Strained black comedy sequel reunites—for no reason that really makes any sense—Willie, the world's most vile Santa and his feisty, foulmouthed dwarf sidekick Marcus for yet another score, this time at a Chicago charity event on Christmas Eve. That darn kid returns, only this time he's a man (sort of), and as what is supposed to be an added bonus: Willie's equally crass mother (Bates, though even she is helpless against this flimsy material). Unnecessary, uninspired, and untimely follow-up doesn't have much of a plot to keep it afloat, playing mostly as an exercise in unfunny jokes, profane dialogue, and bodily fluids. Forced and forgettable, worth a few fleeting chuckles thanks to a well-chosen cast that elevates it as much as they possibly can. **

1 out of 4 people found the following review useful:
the source material helps overcome some of its more familiar elements, 11 November 2016

Biographical war movie from director Mel Gibson tells the story of Desmond Doss, a WWII veteran, Army medic, and steadfast conscientious objector who—despite the danger, hostility, and disrespect it brought upon himself—stayed true to his principles and refused to bear arms while witnessing the firsthand horrors of war during the bloody Battle of Okinawa. The film chronicles his early days on a farm in Virginia, his strained relationship with his father (a traumatized WWI veteran), and his eventual enlistment and deployment where he saved the lives of countless fellow soldiers despite his pacifistic nature. The script is full of conventional elements, and you've no doubt scene similar characters and depictions of battle in plenty of other films, but the performances are good, the frontline war scenes are compelling, and the biographical source material gives it added weight. **½

2 out of 5 people found the following review useful:
a unique blend of elements make for good storytelling, 11 November 2016

Marvel Comics adaptation highlights the spiritual odyssey of Stephen Strange, a distinguished, self-important neurosurgeon whose skill and arrogance have virtually overtaken his entire life, until a devastating accident takes away the use of his most prized possession: his hands. Still stubborn and conceited enough to believe that he can defy the odds, Strange embarks on a journey of healing, seeking tutelage from the Ancient One where he learns about the metaphysical world, alternate dimensions, and the all-powerful Eye of Agamotto. Extremely well-crafted chapter of the MCU is a visual candyland of mysticism and magic, with phenomenal visual effects, thrilling action scenes, a colorful assortment of characters, and a witty, mischievous sense of humor. Cumberbatch is faultless in the lead, surrounded by a noteworthy supporting cast. Eventually succumbs to the obvious, but still a lot of fun. ***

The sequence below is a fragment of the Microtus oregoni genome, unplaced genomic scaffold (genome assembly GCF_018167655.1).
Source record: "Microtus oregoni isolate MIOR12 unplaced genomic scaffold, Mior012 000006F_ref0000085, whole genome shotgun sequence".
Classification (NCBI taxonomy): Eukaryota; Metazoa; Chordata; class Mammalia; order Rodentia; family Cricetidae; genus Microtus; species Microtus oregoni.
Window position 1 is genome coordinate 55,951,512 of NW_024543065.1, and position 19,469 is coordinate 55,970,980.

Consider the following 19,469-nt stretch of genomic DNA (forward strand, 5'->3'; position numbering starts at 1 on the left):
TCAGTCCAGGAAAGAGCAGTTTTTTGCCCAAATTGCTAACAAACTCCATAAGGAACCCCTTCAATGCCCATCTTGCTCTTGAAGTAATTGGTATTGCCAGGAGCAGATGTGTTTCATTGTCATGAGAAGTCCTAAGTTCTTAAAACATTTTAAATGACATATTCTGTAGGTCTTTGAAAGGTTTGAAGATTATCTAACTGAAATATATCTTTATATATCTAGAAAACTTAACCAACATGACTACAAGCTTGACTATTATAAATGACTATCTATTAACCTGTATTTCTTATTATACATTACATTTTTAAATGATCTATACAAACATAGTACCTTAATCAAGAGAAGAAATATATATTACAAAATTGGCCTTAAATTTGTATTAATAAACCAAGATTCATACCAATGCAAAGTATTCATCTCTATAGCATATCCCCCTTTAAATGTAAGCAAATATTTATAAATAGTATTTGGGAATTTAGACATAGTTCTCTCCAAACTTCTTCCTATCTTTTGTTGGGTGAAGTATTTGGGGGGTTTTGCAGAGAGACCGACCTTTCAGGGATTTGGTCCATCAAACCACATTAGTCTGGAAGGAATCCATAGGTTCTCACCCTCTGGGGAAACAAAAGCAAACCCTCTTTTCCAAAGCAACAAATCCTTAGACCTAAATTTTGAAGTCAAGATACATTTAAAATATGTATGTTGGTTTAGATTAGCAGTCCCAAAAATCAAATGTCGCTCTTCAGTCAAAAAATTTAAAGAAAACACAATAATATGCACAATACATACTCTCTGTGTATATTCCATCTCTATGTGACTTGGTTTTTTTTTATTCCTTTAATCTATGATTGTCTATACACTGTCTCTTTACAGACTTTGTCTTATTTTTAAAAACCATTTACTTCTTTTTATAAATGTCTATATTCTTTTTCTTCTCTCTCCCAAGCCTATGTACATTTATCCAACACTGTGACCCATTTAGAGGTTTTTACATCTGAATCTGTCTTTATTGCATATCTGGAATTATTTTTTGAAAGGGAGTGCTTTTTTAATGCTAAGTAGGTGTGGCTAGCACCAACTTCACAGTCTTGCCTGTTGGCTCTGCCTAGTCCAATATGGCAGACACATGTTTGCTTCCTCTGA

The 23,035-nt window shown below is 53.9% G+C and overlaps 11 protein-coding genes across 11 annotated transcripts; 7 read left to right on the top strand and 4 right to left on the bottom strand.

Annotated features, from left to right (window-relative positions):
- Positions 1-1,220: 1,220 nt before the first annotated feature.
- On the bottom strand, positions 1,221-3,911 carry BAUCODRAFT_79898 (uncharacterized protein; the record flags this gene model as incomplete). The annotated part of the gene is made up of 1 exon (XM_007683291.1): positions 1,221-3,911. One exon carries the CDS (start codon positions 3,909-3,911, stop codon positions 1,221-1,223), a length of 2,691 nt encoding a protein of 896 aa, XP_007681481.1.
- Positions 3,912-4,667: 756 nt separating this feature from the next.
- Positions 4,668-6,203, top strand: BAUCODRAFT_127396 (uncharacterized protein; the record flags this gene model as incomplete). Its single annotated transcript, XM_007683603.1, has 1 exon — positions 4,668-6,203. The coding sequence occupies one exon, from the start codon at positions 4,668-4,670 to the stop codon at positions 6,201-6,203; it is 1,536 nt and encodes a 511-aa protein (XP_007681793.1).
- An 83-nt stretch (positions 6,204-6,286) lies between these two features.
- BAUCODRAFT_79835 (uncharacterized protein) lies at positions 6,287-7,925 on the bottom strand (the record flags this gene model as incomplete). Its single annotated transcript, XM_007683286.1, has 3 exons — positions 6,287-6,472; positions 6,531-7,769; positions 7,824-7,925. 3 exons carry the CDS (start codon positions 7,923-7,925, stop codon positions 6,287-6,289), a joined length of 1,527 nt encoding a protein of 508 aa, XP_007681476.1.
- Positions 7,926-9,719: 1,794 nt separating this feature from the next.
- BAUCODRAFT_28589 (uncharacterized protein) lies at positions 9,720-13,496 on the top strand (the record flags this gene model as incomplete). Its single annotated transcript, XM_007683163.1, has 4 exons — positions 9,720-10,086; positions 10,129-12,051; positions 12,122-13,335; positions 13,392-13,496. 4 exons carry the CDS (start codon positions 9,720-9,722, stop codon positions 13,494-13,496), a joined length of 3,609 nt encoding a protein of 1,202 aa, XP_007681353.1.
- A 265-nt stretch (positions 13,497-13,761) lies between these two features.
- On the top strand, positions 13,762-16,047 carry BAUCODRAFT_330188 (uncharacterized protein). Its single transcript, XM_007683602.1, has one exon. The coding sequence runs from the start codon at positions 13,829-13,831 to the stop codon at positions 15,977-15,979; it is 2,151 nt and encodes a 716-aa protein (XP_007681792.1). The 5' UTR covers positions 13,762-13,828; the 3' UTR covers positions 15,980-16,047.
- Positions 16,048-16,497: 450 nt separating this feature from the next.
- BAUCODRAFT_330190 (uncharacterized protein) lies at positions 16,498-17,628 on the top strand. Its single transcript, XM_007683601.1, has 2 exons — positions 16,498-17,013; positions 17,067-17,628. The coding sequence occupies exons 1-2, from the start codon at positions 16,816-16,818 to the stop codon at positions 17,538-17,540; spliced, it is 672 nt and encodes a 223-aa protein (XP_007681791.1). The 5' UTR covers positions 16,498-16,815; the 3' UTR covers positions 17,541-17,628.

1 out of 2 people found the following review useful:
familiar but not without entertainment value, 7 August 2016

Jason Bourne is back again…roughly a decade after exposing Operation Blackbriar and going off the grid, the titular ex-operative is once again pulled back into the fray after new information is leaked from the CIA that could finally give him some closure regarding his ambiguous family ties—but that's only the beginning. A reunion by director Greengrass and star Damon who teamed up for the franchise's second and third films; although this doesn't cover much new ground, and has a plot that would be impossible to describe in a few short sentences, the film benefits from excellent casting (especially Jones recalling his Oscar-winning turn in The Fugitive), and has some tense, skillful action sequences that rarely let up. Difficult to follow, yet still sure to leave you on the edge of your seat. **½